Monday, April 29, 2013

Steel & Rye Fuses Old and New with Mixed Results

The Industrial Revolution has returned to the suburbs of Milton. Not the actual Revolution, but in the form of Steel & Rye, a new fine dining restaurant houses in an innovative space that also serves up equally innovative cuisine rarely seen outside of Boston (although that trend is beginning to shift with the heralded arrivals o Newton’s Sycamore and Jeffrey Fournier’s Waban Kitchen.
Chef/owner Chris Parsons, the well-regarded head of former Winchester dining hotspots Catch and Parsons Table, has opened up a chic-looking eatery whose architecture pays tribute to the past. The sprawling 7,000 square foot space was once a car dealership turned ambulance garage. High ceilings make conversation a bit challenging, but bearable. There is also a more far-reaching nod towards the Industrial Revolution several hundred years prior in the form of old tools adorning windowsills, rusty beams cradling the bar, exposed pipes and ducts, steel beams with light bulbs burning bright overhead, and a concrete floor. But like many of the welders from that period, Steel & Rye manages to fuse the past with modern touches. Glass garage doors open to the patio, there’s a lively bar area, and there’s an open kitchen in which customers can view a multitude of chefs painstakingly preparing their meals. Diners consume their food on exposed wooden tables, and drink water from old-fashioned glass milk jars. The vast space is divided into different dining areas, and include fun touches including a table quaintly nestled into a window alcove at the front of the restaurant as well as a table in the back for two privately perched atop a spiral staircase. Despite the enormous space and crowds, Steel & Rye’s ambience is surprisingly warm and homey.

With mixed results, so does Parsons’s ambitious cuisine. Starters and small snacks are where Steel & Rye shines brightest. You’ll never invest a better $6 than with Today’s Cheese, which consists of homemade black pepper bread onto which sweet quince jam is spread and creamy Monk’s Head cheese is beautifully shaven into flower-like shapes. It’s a small delight that evokes silent nods of agreement at our table and will undoubtedly be placed alongside of some of Boston’s must-have dishes. A half dozen lamb meatballs ($12) are also pleasing, rich and silky due to an eclectic mix of runny poached egg, pine nuts, Greek yogurt, and whose flavor is further enhanced by a spicy kick of harissa (a North African chili paste).

Entrees are a mixed bag, but give Parsons his due – it’s not for lack of experimentation and innovation. On the positive side, homemade gemelli ($22) consists of tender pieces of braised lamb mixed with calamari-shaped pasta tubes that are perfectly cooked al dente. The pasta’s texture and flavor is enhanced by a masterstroke inclusion of breadcrumbs that soak up the sauce. East Coast halibut, which comes highly recommended by our server, shines in some areas, particularly the perfect execution of cooking the delicate white fish that instantly breaks apart at the gentlest touch of a fork (although a dining companion remarked that his was a bit dry). This dish, however, disappointingly falters in other areas that sounded much more intriguing on paper than how they appeared on the plate. A braised pork and hominy stew in which the halibut is cooked is less hearty than expected and surprisingly bland, while the hominy grits themselves are woefully undercooked and rendered inedible. Also barely discernable are accompanying grilled cactus and any hint of heat from gualjio chili.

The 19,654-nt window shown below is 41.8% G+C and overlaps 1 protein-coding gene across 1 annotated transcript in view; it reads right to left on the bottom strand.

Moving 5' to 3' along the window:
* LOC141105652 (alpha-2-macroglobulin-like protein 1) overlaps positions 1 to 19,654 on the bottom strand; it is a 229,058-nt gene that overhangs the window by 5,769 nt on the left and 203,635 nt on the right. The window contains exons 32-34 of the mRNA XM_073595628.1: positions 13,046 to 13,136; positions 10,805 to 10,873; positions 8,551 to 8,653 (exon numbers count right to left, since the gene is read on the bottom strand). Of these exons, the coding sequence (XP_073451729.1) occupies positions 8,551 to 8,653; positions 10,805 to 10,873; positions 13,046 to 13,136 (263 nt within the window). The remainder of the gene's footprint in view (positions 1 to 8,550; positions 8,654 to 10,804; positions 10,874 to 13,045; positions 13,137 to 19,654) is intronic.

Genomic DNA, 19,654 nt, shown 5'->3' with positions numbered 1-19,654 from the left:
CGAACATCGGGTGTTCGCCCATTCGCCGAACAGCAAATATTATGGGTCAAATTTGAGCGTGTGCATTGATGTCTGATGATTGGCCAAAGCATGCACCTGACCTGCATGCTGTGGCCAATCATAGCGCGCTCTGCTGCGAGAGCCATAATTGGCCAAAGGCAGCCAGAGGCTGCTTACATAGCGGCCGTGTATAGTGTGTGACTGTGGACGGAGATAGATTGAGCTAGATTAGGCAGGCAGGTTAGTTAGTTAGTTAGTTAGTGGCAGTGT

Dessert, like the aforementioned halibut, delivers in some respects, but fails in others. While elements of the affogato such as frozen chocolate semifreddo and ultra-creamy vanilla gelato are quite delicious, their flavors are overwhelmed – drowned, actually – when decaf espresso is poured over the dish. While just a dash of espresso would have been preferred, there is an excessive amount of it here, which transforms the dish into a soupy, overly bitter-tasting mess. Housemade chocolate pop rocks add little, if any fizz to the plate, and ironically, a once-promising plate ultimately fizzles out.

Steel & Rye rebounds with its cocktails ($11), which are creative and well-balanced. Given the restaurant’s name, one would expect the bartenders to craft expert drinks containing rye, and the Bluster (comprised of whiskey, grapefruit, and pomegranate grenadine) delivers with its bittersweet, potent flavor. Also enticing is the Good Cuban, a bright, refreshing seasonal, citrusy cocktail with rum, lime, mint, bitters, and sparkling wine. There are also over a dozen modestly-priced wines available by the glass ($9-13), which include an inviting Cooper Hill Pinot Noir hailing from Wilamette Valley.

Service is understandably a bit slow on a bustling Saturday evening, and we appreciate our server routinely keeping our table informed of any delays. Thankfully, water glasses are constantly filled and delicious rye (sensing a theme here?) bread is constantly served with mouth-watering butter spread as we await the arrival of our courses. Our waitress is also extremely knowledgeable of the menu, patient, and enthusiastic (if not always spot-on) with her recommendations.

Prior to our departure, we notice a couple seated just behind us who arrived far later than us and are nearing the conclusion of their meal. I soon realize that they came only for starters, drinks, and dessert. And at the end of the day, that’s what I envision works best for Steel & Rye. Skip the less successful entrees and head straight to the more intriguing appetizers while washing them down with stiff libations. After all, the more (rye), as the saying goes, the merrier.

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